Northrop announced this week the Global Hawk had exceeded 5,000 combat flight hours and flown 233 missions, 157 by a single aircraft. Six Global Hawks have been deployed in the Iraq and Afghan wars. The Air Force currently plans to purchase 51 more of the $50 million craft.


The difference between the aircraft goes beyond the sensors they carry and how long they can fly. A piloted aircraft can be redirected in flight to new targets; the Global Hawk is pre-programmed. Moreover, there are places where the FAA, international aviation regulations or host countries prohibit unmanned aircraft for safety reasons.

"We don't have the benefit of the QDR insights," said the congressional official. "But this is like saying, which one is better a Ford 500 or a Mercedes roadster? The Ford doesn't have a top that can come down. On the other hand you can't put a family of five in a roadster."

There may be a third option in what appears to be an either/or trade-off between manned and unmanned systems: making the U-2 an "optionally piloted vehicle" or OPV with the installation of a new command and control system.

The House of Representatives directed the Pentagon to support the development of the "OWL" OPV in 1998 for counter-drug and border enforcement missions. Sources suggested this might be a way to straddle the gap between the sensor capabilities of the U-2 and the loiter time of the Global Hawk.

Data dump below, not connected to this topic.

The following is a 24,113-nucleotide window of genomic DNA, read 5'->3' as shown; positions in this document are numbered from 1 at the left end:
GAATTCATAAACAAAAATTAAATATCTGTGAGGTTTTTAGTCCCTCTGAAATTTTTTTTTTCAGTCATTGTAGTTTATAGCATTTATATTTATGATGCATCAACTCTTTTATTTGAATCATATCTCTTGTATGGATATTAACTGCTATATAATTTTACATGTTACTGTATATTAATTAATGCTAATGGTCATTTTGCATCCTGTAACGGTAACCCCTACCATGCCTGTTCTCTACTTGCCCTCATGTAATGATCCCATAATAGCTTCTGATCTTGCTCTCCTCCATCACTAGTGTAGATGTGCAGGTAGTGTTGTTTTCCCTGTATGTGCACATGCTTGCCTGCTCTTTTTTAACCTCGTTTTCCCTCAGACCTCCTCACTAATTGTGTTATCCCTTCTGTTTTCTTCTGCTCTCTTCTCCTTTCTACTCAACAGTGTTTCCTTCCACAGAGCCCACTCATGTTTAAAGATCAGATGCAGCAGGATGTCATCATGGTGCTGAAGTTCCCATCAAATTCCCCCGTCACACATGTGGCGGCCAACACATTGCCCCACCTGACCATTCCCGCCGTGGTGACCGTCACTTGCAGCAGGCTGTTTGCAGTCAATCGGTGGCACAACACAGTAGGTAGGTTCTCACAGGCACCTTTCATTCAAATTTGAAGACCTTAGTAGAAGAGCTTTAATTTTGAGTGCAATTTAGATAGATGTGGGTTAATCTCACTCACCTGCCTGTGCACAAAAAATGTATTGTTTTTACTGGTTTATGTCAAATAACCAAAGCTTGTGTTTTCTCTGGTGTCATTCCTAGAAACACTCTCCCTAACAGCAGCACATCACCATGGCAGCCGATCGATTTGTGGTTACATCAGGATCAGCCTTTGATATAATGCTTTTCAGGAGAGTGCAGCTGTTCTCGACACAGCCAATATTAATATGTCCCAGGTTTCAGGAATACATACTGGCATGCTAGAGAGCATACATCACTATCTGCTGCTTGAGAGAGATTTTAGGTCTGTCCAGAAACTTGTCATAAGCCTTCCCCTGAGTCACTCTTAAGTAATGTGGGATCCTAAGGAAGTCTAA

The U-2 is a single engine, single-seat aircraft built for flight -- it is almost entirely wings. Flying above 70,000 feet to avoid detection and attack, pilots have to wear spacesuits to protect themselves from low pressure and oxygen starvation.


They affectionately call it the "Dragon Lady" because of its difficult handling at altitude, and the elaborate and dangerous process of landing it.

A chase car is dispatched to the runway to tell the pilot how far he is from the ground; the plane has to be deliberately stalled to get it to touch down.

Taking off is also dangerous: the wings are held aloft by rolling "pogo sticks" that sometimes fail to detach when the aircraft takes flight. U-2 pilots have to dip the wings to drop them, and if they over turn, they can crash. For the dangers and rigors of flight and the skill required for it, American U-2 pilots -- fewer than 75 -- are an elite and tight fraternity.

The small fleet of U-2s has a long and storied history in the Cold War as well as an active place in the war in Iraq.

For most of its history, the U-2 has been regarded as a "strategic" platform, providing information to the president and CIA rather than battlefield commanders.

The 1991 Persian Gulf war changed that: the U-2 provided 50 percent of all imagery and 90 percent of ground-targeting imagery. The war was a watershed for the U-2, when it proved it could provide near-immediate tactically useful imagery. It was the largest U-2 operation ever, with nine aircraft and 30 pilots flying as many as five sorties a day, according to the Congressional Research Service.


The plane also played a large role in the Kosovo conflict, providing 80 percent of battlefield imagery.

The aircraft is best known from the May 1960 shoot-down of Gary Francis Powers, a CIA pilot, over the Soviet Union. Powers' mission was one of several meant to determine for President Dwight D. Eisenhower whether the Soviet Union was building more nuclear bombers than was previously known. From U-2 imagery gathered before Powers' capture and public trial, the United States determined the Soviets had merely erected a façade and there was no bomber or missile gap.